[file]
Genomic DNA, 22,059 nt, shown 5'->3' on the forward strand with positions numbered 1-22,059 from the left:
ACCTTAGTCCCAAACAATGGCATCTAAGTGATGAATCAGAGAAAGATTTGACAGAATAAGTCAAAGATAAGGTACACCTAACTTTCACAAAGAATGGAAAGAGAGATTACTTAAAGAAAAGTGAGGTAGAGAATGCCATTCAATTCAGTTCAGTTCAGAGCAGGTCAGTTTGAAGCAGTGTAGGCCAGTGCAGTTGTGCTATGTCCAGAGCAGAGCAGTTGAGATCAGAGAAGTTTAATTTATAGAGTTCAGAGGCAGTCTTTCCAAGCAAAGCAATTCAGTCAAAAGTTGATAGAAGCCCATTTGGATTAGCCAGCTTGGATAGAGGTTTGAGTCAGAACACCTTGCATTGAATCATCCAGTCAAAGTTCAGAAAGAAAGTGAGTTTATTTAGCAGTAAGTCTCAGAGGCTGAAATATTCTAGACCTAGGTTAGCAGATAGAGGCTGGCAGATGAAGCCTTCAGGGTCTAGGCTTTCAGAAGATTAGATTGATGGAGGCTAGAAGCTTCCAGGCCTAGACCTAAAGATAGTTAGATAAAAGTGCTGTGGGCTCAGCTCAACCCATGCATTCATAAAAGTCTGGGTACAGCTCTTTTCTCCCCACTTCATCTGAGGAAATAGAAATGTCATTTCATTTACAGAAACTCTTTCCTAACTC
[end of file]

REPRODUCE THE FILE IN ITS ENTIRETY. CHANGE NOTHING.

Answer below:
Genomic DNA, 22,059 nt, shown 5'->3' on the forward strand with positions numbered 1-22,059 from the left:
ACCTTAGTCCCAAACAATGGCATCTAAGTGATGAATCAGAGAAAGATTTGACAGAATAAGTCAAAGATAAGGTACACCTAACTTTCACAAAGAATGGAAAGAGAGATTACTTAAAGAAAAGTGAGGTAGAGAATGCCATTCAATTCAGTTCAGTTCAGAGCAGGTCAGTTTGAAGCAGTGTAGGCCAGTGCAGTTGTGCTATGTCCAGAGCAGAGCAGTTGAGATCAGAGAAGTTTAATTTATAGAGTTCAGAGGCAGTCTTTCCAAGCAAAGCAATTCAGTCAAAAGTTGATAGAAGCCCATTTGGATTAGCCAGCTTGGATAGAGGTTTGAGTCAGAACACCTTGCATTGAATCATCCAGTCAAAGTTCAGAAAGAAAGTGAGTTTATTTAGCAGTAAGTCTCAGAGGCTGAAATATTCTAGACCTAGGTTAGCAGATAGAGGCTGGCAGATGAAGCCTTCAGGGTCTAGGCTTTCAGAAGATTAGATTGATGGAGGCTAGAAGCTTCCAGGCCTAGACCTAAAGATAGTTAGATAAAAGTGCTGTGGGCTCAGCTCAACCCATGCATTCATAAAAGTCTGGGTACAGCTCTTTTCTCCCCACTTCATCTGAGGAAATAGAAATGTCATTTCATTTACAGAAACTCTTTCCTAACTC